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Protest and Authenticity
Editors’ Roundtable
Column by DeWitt Cheng


JR and Marco, "Face 2 Face," 2007, photo murals in Gaza

Art critic John Seed's recent (March 1, 2017) article on Huffington Post is headlined, with thoroughness worthy of a Turner title, "In a Time of Political and Spiritual Repression, Must Art Become More Political? Not Necessarily…" Seed takes issue with the idea that artists confronted by the collapse of civil democracy under the Trump regime — part of a global rightward tilt, America not being quite as exceptional as it thinks — have a duty to make protest art.  

One can hardly object to artists joining to save the country and the world, but making this mandatory practice is a big mistake, if one cares about art as a field of independent inquiry, amenable to serious attention and not just the handmaiden of politics, or fashion, or religion (all of which it has been historically, with mixed results). Seed considers such moral imperatives, whatever we think of the causes, "both well-intentioned and misguided." I agree, wholeheartedly, and maybe paradoxically, while reiterating my support for artists' freedom to choose what subjects to interpret and how to treat them.  

Seed: "I see visual artists — the group that I write about — as mediums who bring us glimpses of the world through the filter of the self … when individual artists feel obligated to respond to a collective set of demands there is a kind of flattening that takes place … the result will most often be dull, didactic art."

On the other hand, political outrage — when channeled through the sensibilities of strong individuals — can certainly generate great art. The power of unfettered individual expression — the natural opponent of authoritarianism — is what makes Picasso's iconic "Guernica" so memorable. Picasso's personal antipathy to Francisco Franco and to the terrifying form of modern war he sponsored is what gives "Guernica" its authentic sense of outrage.

Picasso's passion — or Passion, for what is "Guernica" but a secular version of the indictment of wolfish inhumanity? — does indeed resonate powerfully with us, almost a century after the Spanish Civil War. So do Goya's depictions of the Napoleonic wars, two centuries later. What makes them timeless artworks are the artists' commitment and talent, and not necessarily the enormity of the crimes depicted, which speak for themselves to anyone with a moral backbone.  

The prizewinning photograph of the gunman who killed the Russian ambassador in Turkey got a lot of internet attention. This may have been in part for its resemblance of a nicely framed movie still, a well composed snapshot of a horrific crime, straight photojournalism. Still, it was seen by many Americans, rather appallingly, as art or entertainment. Had the victim not been a middle-aged Russian, but, say, a young child, or the familiar slim young blonde, we might have gotten more exercised about the triumphant pistol brandisher who later shot himself.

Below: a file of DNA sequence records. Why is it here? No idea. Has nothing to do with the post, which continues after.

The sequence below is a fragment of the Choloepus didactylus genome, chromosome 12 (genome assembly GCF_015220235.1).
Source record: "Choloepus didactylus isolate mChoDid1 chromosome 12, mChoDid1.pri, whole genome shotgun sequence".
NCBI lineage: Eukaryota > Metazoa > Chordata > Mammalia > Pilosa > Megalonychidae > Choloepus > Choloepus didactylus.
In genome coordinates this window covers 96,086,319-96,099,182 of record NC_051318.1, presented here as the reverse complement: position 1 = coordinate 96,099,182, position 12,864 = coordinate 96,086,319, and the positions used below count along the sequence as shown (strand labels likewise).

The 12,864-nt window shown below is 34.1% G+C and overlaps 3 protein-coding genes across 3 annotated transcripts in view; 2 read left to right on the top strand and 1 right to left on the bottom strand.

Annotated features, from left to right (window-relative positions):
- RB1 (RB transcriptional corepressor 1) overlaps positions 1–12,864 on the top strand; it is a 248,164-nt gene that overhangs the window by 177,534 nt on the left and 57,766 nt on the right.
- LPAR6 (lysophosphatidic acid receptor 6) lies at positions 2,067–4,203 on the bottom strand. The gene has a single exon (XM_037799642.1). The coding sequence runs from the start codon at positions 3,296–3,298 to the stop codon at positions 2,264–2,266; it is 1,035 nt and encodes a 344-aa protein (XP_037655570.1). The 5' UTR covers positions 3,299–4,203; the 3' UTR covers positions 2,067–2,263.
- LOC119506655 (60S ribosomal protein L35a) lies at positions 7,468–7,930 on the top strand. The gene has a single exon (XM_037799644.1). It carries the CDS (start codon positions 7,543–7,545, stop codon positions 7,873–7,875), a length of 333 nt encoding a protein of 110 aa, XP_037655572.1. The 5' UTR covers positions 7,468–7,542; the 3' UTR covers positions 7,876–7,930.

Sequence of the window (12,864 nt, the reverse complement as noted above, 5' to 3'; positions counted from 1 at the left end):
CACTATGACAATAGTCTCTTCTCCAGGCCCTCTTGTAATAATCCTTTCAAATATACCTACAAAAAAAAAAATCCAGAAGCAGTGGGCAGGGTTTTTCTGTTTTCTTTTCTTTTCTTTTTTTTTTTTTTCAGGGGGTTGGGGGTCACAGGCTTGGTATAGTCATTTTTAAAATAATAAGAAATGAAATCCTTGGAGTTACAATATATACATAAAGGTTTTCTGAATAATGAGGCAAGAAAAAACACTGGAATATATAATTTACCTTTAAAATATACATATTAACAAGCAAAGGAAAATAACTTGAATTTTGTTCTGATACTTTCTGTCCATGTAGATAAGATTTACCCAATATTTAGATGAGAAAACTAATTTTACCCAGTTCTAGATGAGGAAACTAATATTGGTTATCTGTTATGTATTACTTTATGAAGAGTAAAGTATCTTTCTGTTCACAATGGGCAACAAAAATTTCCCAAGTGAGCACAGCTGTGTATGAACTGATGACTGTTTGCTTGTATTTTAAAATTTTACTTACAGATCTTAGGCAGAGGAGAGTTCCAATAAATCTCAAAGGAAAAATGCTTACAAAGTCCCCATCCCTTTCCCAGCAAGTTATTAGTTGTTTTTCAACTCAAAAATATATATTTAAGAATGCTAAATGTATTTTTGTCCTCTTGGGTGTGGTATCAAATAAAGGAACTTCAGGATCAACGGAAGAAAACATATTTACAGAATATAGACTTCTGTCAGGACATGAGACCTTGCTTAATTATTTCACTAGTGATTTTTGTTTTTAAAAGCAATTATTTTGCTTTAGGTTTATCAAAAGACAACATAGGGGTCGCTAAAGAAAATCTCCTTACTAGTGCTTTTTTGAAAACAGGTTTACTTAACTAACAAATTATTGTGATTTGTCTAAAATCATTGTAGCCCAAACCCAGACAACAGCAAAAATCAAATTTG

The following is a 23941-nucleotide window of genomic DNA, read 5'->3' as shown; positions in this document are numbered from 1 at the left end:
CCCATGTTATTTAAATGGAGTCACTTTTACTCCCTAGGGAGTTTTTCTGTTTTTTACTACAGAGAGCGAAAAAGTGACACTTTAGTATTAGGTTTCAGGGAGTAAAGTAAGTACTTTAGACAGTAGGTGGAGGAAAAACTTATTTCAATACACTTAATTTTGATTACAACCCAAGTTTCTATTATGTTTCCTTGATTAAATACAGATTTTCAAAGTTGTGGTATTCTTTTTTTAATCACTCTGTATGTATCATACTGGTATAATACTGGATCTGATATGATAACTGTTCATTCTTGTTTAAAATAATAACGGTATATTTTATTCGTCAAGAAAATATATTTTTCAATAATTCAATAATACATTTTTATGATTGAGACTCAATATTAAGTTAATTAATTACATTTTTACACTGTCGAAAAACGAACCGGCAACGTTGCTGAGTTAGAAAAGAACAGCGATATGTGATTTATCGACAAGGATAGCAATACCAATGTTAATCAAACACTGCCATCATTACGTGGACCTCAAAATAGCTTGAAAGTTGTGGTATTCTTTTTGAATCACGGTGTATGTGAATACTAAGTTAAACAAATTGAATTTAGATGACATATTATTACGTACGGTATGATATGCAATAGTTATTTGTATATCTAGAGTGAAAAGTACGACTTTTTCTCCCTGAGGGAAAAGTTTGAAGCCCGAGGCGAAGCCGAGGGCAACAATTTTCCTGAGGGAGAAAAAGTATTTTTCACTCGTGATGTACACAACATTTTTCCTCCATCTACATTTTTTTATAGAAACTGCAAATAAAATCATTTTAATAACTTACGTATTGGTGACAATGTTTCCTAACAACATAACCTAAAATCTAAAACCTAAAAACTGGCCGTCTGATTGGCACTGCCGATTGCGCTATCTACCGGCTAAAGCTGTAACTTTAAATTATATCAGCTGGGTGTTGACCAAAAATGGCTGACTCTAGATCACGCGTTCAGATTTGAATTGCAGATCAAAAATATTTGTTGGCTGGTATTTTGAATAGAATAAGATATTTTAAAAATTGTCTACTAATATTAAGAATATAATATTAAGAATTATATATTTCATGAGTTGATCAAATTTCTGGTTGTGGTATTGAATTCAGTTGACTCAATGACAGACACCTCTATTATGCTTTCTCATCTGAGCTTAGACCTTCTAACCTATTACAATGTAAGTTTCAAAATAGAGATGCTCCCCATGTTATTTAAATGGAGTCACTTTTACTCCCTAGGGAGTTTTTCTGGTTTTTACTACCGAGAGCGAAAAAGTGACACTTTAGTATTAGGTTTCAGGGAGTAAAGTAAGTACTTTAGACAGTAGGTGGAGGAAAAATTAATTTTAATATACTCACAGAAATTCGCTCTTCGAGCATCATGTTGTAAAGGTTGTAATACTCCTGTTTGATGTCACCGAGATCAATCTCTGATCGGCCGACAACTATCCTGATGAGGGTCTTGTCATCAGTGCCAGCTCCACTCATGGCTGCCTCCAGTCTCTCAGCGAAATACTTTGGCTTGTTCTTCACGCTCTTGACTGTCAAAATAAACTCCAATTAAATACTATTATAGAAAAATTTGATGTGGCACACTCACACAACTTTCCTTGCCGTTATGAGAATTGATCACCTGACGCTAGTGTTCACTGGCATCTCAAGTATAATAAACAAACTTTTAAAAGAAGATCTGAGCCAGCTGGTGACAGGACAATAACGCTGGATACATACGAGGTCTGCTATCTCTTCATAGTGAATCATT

Speaking of bad art, Picasso's later attempt to redo "Guernica" — from a Communist viewpoint — fails miserably: the form language so charged with feeling in 1937 becomes rhetorical and empty in his 1951 "Massacre in Korea." It's nothing more than academic cubo-expressionism, a heavy handed quote of Goya's magnificent prototype, "The Third of May 1808," plus more than a hint of Matta's Surrealist robot aliens of the 1940s. More recently, Ai Weiwei posing as a drowned Syrian child also fails as art to my mind.

But wait, you say: are we not aestheticizing horrors? Yes and no. An aesthetically successful work uses form and color to express content — powerfully or beautifully or amusingly, as the case may be. Artists succeed when they transmute content into memorable and unforgettable form. Form is the shape of content, as Ben Shan said. If viewers are asked, nay, blackmailed into approval for reasons of political correctness, they have not had an aesthetic experience, but an anesthetic or even sentimental one, if you define sentimentality as manipulating audience's reaction without earning it.

Seed concludes with this telling anecdote: "During the horrific political events of World War I, the artist Claude Monet was working in his studio at Giverny, where he could sometimes hear the explosions of shells not far away. He was creating his magnificent cycle of Nymphéas (water lilies) … 'Most of my family has left,' he wrote to a friend during this period. 'A mad panic has seized all this area. As for me, I'll stay here all the same, in the midst of my canvases, in front of my life's work.' … By doing so, he gave us masterpieces that still resonate healing power."

Artists, know where your talent lies, and be leery of jumping on bandwagons however morally compelling; you can oppose the evil of the world in other ways as well. If you do choose to man the barricades, as is your right. However, watch out for the siren call of heated, empty rhetoric. Your art may achieve an immediate impact as propaganda — and much very great art is propaganda, and sometimes more — but it may not outlive its day.


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